If you are under 50 years old, you don’t need to read this article. However, if you have been sucking in oxygen for the better part of five decades, read on, my friend, read on.
Are you weary? Do you wonder if your life has made any difference at all? Are you tired of the rut of day after day after day of slogging along through the mundane of ministry?
What do you do when purpose is playing hide and seek with you and the hopes of your youth have been dashed upon some middle-aged shore?
What do you do?
Paul found himself in a ferocious storm, and I believe that those of us who are storm-tossed by the lack of accomplishment and are discouraged by unfilled dreams can learn from this storm in Paul’s life (Acts 27).
First of all, in order to make it through the storm, the captain and the sailors on Paul’s water-logged ship began to jettison the cargo. What is it in your life that you can discard in order to make your vessel lighter and more sea-worthy? Are there programs or commitments that are no longer meaningful? Are there relationships or demands that just need to be tossed to the side?
Secondly, Paul heard from the Lord, “But now I advise you to take courage, for there will be no loss of life among you, but only of the ship” (Acts 27:22).
When was the last time you took the time to hear from the Lord? Perhaps the wisest decision you could make in order to go the distance is to take some time off with only your Bible and a notebook. Ask God to speak to you and then begin to write down all He is saying to you. Open up the sacred pages of the Word of God and expect God to give you wisdom and direction. The same loving Father who spoke to Paul will also speak to you!
And remember that Paul heard the Lord say, “Keep up your courage!” If you long to live vibrantly for Christ in this season of life, you must keep up your courage! Whenever I get discouraged in ministry, I remind myself to encourage myself in the Lord. The simple yet powerful manner in which I encourage myself is twofold. First, I sing songs of worship out loud; I sing choruses and hymns of the faith and I belt out every praise song that I can remember. Secondly, I declare the promises of God out loud. I out-declare and out-shout discouragement as loud as I can for as I long as I can! And you know what? It works every time.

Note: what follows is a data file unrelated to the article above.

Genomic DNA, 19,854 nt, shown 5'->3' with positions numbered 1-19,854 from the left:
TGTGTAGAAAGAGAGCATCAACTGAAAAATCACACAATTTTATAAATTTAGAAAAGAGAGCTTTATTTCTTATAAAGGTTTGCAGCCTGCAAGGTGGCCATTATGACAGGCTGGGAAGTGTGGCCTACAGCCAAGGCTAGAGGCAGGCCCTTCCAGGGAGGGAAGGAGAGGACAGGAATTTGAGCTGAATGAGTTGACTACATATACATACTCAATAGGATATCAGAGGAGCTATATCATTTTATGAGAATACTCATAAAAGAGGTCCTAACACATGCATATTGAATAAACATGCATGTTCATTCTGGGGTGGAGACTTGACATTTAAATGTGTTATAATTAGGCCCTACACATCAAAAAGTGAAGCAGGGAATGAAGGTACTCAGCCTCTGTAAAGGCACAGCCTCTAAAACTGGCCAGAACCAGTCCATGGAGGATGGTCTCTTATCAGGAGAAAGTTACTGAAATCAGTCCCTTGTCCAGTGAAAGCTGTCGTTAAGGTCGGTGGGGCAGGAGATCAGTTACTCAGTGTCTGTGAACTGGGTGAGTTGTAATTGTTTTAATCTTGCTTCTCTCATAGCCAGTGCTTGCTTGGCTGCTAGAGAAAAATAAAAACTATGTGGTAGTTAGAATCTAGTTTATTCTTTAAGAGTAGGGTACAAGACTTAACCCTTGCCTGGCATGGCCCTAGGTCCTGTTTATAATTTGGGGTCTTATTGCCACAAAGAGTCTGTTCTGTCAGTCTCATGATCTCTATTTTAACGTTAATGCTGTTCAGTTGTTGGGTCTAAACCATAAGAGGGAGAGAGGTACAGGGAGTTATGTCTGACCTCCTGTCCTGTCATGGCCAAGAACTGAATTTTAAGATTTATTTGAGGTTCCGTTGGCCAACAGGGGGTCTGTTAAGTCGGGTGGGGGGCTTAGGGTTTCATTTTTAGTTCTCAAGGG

The third thing that Paul did was that he encouraged others, “Therefore, men, take courage, for I believe God that it will be exactly as it was told to me” (Acts 27:25).
There is always someone who is more discouraged than you are and who is more disappointed with life and with ministry than you have been. Find that person and spend time encouraging him or her to keep up his or her courage. You will find that miraculously the encouragement you give will come back to you.
And finally, Paul and the members of the crew on this deluged and storm-weary boat cast out four anchors and wished for daybreak.
What are the four anchors of your faith? For me it has always been worship, the Word of God, prayer and service. When you are in a storm of gargantuan proportions, keep singing, keep reading the Word, keep praying and keep serving the body of Christ. Those four anchors will keep your ship from crashing upon the shores of burn-out and frustration.
Paul and the entire crew “wished for daybreak.” These men stayed in a place of hope even when they couldn’t see their hands in front of their faces. These men continued to hope for the best even when they were gulping in saltwater and seaweed.
I hope that today, regardless of what you see in your circumstances or in spite of what you feel in your emotions, that like Paul, you will hope for daybreak! The sun will rise again and you, my weary friend, will be given the gift of a new day to serve the Lord.